Since Firefox version 52 was released March 7, 2017, installed NPAPI plugins have not been supported in Firefox, except for Adobe Flash Player. Some of the plugins that no longer load in Firefox, even though they may be installed on your computer, include Java, Microsoft Silverlight and Adobe Acrobat.
Over the past few years, Firefox has implemented various Web APIs so that websites can do the same things they’ve always done without plugins, so you will most likely not notice any change to your browsing experience.
Why did Firefox do this?
The internet is full of websites that go beyond static pages, such as video, sound and games. While NPAPI plugins, especially Flash, have helped enable these interactive pages, they also make your browsing slower, less secure and more likely to crash.
Over the past few years, Firefox has worked hard to build replacements for these plugins, these replacements are called Web APIs. Web APIs are designed to replace the function of the NPAPI plugins without undermining your internet security, stability and performance.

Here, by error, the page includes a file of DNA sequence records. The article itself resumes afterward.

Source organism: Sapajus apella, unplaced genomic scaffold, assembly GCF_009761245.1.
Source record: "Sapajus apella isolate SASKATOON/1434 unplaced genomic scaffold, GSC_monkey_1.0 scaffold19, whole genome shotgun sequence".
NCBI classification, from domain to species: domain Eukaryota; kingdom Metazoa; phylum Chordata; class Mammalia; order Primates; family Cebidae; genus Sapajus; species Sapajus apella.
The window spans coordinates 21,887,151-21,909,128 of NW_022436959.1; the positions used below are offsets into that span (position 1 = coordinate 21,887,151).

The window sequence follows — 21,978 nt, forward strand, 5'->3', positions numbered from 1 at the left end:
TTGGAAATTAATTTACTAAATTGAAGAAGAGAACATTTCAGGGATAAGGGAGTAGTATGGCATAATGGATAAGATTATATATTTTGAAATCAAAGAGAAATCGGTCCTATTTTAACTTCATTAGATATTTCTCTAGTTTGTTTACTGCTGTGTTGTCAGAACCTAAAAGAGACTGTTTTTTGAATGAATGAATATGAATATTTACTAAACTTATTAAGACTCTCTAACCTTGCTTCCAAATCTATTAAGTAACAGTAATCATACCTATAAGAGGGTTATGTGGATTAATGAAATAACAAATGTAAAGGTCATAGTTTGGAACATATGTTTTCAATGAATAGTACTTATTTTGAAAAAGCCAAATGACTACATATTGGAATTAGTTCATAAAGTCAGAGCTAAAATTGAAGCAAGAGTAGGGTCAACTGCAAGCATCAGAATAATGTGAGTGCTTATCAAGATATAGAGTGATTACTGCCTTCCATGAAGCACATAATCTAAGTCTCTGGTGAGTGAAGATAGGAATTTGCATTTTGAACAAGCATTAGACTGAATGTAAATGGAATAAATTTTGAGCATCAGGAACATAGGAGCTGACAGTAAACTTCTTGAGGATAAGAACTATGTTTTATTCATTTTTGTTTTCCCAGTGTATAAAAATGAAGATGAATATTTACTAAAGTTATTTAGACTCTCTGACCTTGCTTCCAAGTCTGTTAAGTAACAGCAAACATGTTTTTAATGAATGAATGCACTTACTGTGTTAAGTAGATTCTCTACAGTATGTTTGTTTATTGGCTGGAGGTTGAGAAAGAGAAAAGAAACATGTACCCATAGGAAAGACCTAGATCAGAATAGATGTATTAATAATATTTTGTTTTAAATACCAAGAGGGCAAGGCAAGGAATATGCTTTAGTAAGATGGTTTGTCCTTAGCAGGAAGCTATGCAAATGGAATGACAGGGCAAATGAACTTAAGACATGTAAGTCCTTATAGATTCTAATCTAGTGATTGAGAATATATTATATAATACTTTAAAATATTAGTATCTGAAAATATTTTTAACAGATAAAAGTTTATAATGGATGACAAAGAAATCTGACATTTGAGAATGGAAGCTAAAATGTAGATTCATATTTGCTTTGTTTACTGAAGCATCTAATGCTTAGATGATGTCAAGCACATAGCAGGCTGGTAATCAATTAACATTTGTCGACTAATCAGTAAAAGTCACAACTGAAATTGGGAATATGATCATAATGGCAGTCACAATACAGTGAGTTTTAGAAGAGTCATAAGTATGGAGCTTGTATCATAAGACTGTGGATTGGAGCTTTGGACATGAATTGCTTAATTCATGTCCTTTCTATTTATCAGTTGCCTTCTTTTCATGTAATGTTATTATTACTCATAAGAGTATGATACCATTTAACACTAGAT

Before, while these Web APIs weren’t quite ready, Firefox started to transition by making plugins load manually (click to activate).
Now, many sites have adopted Web APIs, and almost all your favorite pages can be enjoyed without using old and insecure plugins. Firefox joins other modern browsers like Google Chrome and Microsoft Edge by removing support for these NPAPI plugins.
What if I'm on an older version of Firefox?
We recommend that you update Firefox if you can.
Every update of Firefox includes important fixes and improvements, including improvements that help keep you secure on the Internet. Using an old version of any browser, including Firefox, puts your personal data and even your computer at risk.
Firefox has expanded to support features that used to require extra plugins. Plugins, on top of that, are also kept up-to-date automatically and managed through blocklisting for added security. So you can stay current with just one Firefox update.